14.12.2011 - Education Sector

«We teach 40,000 children a year about the Holocaust»

© Mémorial de la Shoah/CDJC

The Shoah Memorial in Paris is the largest centre in Europe for research and information on the Second World War and the genocide of the Jewish people. In 2011 alone, 40,000 pupils attended workshops there, of which 2,240 were 9- to 12-year-olds. Organized visits from secular public and private primary schools in the Paris region accounted for over 80% of this age group.

In advance of a UNESCO symposium about the difficulties of teaching the Holocaust at primary school level, Adeline Salmon, coordinator of the educational workshops at the Shoah Memorial, explained how the institution helps its young visitors addresses this difficult issue.

How can you teach the Holocaust to young children without upsetting them?

We don’t equate the Shoah with death. We speak rather of disappearance or extinction and describe the attempt to eliminate a whole group of people, along with their culture and beliefs. The central issue is exclusion - the exclusion of a whole part of society. We don’t show violent images, or images of the camps. We have a special remote control that turns off the screens in each room when children are passing through.  

Do the parents worry about exposing the children to the Holocaust?

The teachers generally prepare the visits and tell the parents what to expect. Many mothers and fathers in fact accompany the groups. If some parents have strong reservations, the teacher gives them my phone number and I try to reassure them. 

Where do you begin?

We start with the end, so to speak, and then go back to how it all started. Most schools prepare the visit beforehand. In general pupils already know the main fact about the Holocaust – that millions perished because they were Jewish.

The children first visit the Wall of Names where 76,000 names are engraved in stone, including those of 11,000 children. They see from the first names that both men and women were among those deported, and from the dates of birth that every age group was represented: grandparents, parents and children their own age.  

What reactions do the children have?

“It’s not fair!” is the overwhelming reaction. The children also ask: “Why did Hitler hate the Jews?” and “Why didn’t other people do something?” and “Why didn’t the Jews resist?”.

The workshops are designed to show that in fact, a great many ordinary people did “do something” and also that there was indeed a Jewish resistance.

What themes do the workshops address?

“Strange Strangers” (or “Strange Foreigners”) is all about difference and diversity. A storyteller reads two or three folk tales, for example one from an African country and another from the Inuit at the North Pole. The children illustrate an episode or a character with a drawing. They then discuss the differences and, in particular, the similarities among the stories and their characters, which helps them understand how the same needs are found in all cultures: the need for sleep, for food, the desire to belong, etc. At that point we make a link with the museum and they realize that in the case of the Jews before and during the Second World War, a lot of people did not tolerate difference. This workshop works particularly well with multicultural classes.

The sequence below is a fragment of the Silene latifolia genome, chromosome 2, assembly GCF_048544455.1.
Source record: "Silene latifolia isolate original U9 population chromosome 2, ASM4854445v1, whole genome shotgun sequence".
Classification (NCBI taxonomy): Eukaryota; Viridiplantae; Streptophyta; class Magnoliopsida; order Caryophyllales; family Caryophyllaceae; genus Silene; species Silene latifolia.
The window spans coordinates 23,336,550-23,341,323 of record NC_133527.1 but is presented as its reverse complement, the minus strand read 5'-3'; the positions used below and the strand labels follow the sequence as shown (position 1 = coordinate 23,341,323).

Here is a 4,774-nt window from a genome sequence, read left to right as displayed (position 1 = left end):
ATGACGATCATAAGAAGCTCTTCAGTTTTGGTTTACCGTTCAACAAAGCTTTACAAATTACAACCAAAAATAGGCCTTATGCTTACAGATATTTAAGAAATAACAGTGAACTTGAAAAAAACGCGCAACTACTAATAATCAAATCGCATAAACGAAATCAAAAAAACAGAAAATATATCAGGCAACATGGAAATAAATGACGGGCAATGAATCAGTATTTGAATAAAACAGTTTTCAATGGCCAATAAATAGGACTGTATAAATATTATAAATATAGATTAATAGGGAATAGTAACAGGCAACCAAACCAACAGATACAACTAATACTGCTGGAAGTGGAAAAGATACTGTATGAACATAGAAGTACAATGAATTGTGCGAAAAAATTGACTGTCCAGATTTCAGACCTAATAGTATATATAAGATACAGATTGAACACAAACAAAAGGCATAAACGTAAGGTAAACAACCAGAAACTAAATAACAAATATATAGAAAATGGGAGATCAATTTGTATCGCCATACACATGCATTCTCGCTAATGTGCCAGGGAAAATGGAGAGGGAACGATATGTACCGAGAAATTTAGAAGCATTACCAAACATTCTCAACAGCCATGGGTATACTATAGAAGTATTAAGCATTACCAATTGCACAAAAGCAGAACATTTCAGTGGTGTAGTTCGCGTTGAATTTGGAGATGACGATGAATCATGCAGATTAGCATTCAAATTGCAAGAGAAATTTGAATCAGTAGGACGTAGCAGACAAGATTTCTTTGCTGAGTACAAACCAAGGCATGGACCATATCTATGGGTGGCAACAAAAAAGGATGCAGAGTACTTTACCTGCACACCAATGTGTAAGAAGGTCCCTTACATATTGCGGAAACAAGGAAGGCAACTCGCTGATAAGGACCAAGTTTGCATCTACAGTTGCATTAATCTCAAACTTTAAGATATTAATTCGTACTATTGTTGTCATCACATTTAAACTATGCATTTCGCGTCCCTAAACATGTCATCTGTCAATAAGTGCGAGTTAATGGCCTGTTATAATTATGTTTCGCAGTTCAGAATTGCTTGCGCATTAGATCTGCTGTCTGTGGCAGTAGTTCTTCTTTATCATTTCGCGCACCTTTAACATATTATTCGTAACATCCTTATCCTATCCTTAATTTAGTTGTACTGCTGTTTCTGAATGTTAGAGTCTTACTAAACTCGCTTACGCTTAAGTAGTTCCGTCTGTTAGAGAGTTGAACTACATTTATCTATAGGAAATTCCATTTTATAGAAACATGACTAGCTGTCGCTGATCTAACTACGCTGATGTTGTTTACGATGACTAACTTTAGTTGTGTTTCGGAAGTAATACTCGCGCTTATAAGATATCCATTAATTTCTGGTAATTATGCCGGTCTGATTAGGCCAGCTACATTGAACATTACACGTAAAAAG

Do you use true stories?

Yes. These have a strong impact. The workshop called “The children with two names” addresses true stories about the so-called “hidden” Jewish children and the people who risked their lives to shelter them during the war. The young pupils identify strongly with the hidden children, how they had to say goodbye to their parents and take on a new identity if they wanted to survive. It stresses positivity and the everyday heroism of the ordinary French people who sheltered these children.

A film-based workshop approaches the same subject through excerpts from films such as Louis Malle’s Au revoir, les enfants which is based on a true story.

Another workshop, which is about resistance, focuses on the story of Frida Wattenberg, a teenage resistant who rescued many Jewish children and helped Jews escape from France over the border to Switzerland or Spain.

What teaching methods do you use?

We encourage the children to express themselves through words but also through  drawings or storyboards. This helps the shy ones, who speak less, to convey their feelings and contribute to the reflection, as others can also comment on their work.

It is important that all of the children have the opportunity to react in their own way.

What resources are available for teachers?

There is a pedagogical section on our website which helps teachers to prepare the visit. We also have a special interactive part of our website, called “Sarah’s Attic”, in French and English. It presents the Jewish culture in Europe that the Nazis tried to eliminate - Jewish music, Jewish culture, the Yiddish language- all adapted to children. My colleague Barbara Mellul, who created this website, also organizes teacher training sessions and seminars. Many teachers return year after year.

Interview by Jean O’Sullivan




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